Tuesday, June 09, 2009

Glulten Sensitivity and Celiac Hepatitis



What follows is an excerpt from our book The Gluten Effect:

“A relatively new term, “celiac hepatitis” refers to a number of conditions wherein the liver is affected by gluten sensitivity. Celiac hepatitis does not simply mean that you have celiac disease, as any form of gluten sensitivity places one at risk for liver dysfunction. Liver changes can be mild, with abnormal blood testing and no symptoms, or the changes can be severe, with cirrhosis and liver failure. Predominantly liver dysfunction in gluten sensitivity is felt to be related to auto-immune mechanisms …, intestinal leakage with exposure to foreign proteins and infections, or antibody mimicry attacking the liver.”

“Despite sixteen percent of patients with autoimmune liver disease having gluten sensitivity, routine evaluation for this disorder is not prescribed.”

“Symptoms of celiac hepatitis can be vague at times. Fatigue may be the only symptom. Other symptoms can include lightheadedness, abdominal discomfort, joint pains, skin itchiness, nausea and vomiting. If liver dysfunction is more significant, anemia and a yellowing of the skin, called jaundice, can develop.”

“Several studies have assessed the occurrence of liver dysfunction in gluten sensitivity. Most of the time, symptoms are either mild or absent, and the most common abnormal finding is elevation of liver enzymes during routine blood testing, rather than symptoms.”

In forty percent of people with gluten sensitivity, elevated liver enzymes are found during routine blood testing. In addition, all of these individuals respond to a gluten-free diet with normalization of liver enzymes within weeks to months. These findings have been repeatedly verified. It is therefore strongly recommended that all individuals with elevated liver enzymes be evaluated for gluten sensitivity.”

“Frustratingly, we usually find that patients who have elevated liver enzymes without severe symptoms are almost always told to just wait and see what happens at their next annual physical. The idea of waiting a year or more while gluten reactions continue to irreversibly damage the body is a practice we hope to change by increasing the medical profession’s awareness of gluten intolerance.”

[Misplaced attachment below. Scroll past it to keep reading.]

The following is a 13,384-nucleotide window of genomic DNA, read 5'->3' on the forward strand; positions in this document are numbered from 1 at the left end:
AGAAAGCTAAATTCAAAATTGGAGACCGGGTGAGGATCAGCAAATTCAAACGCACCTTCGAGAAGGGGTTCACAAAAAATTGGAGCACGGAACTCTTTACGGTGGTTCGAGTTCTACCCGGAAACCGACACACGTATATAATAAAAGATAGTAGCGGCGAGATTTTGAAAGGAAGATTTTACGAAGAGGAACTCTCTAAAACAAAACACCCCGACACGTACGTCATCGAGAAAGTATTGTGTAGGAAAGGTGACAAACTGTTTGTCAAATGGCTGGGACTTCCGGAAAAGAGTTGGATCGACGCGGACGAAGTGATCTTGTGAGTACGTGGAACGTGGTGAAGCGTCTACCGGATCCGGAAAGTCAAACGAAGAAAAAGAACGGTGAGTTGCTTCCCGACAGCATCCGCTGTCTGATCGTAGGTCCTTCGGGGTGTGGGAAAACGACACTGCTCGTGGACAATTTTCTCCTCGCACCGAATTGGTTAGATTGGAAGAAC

I hope that this data helps you or someone you know.

To your good health,

Dr Vikki Petersen
Founder of HealthNOW Medical Center
co-author of The Gluten Effect

7 comments:

Ed said...

Hi,

I have a friend who has elevated AST and ALT counts. I would like to make sure my friend receives good quality care, so I would like to recommend that the doctors screen for gluten sensitivity.

You mentioned in the comments on another post the following:

"I would recommend two tests. Tissue transglutaminase is good as a celiac screen but if it's negative it's really only telling you that you don't have severe villous atrophy. Moderate to mild villous atrophy rarely shows up positive in this test.

Secondly I would recommend a gliadin antibody test. This picks up the immune system's reaction to gliadin even when severe celiac isn't present."

Is this the same recommendation you would make for screening someone with high liver values? In that same thread, someone else followed up with:

"If you do get an antigliadin antibody test, both AGA IgG and AGA IgA, be sure the lab does not substitute the deamidated AGA test. Some labs are using the deamidated test because that corresponds well with villous atrophy."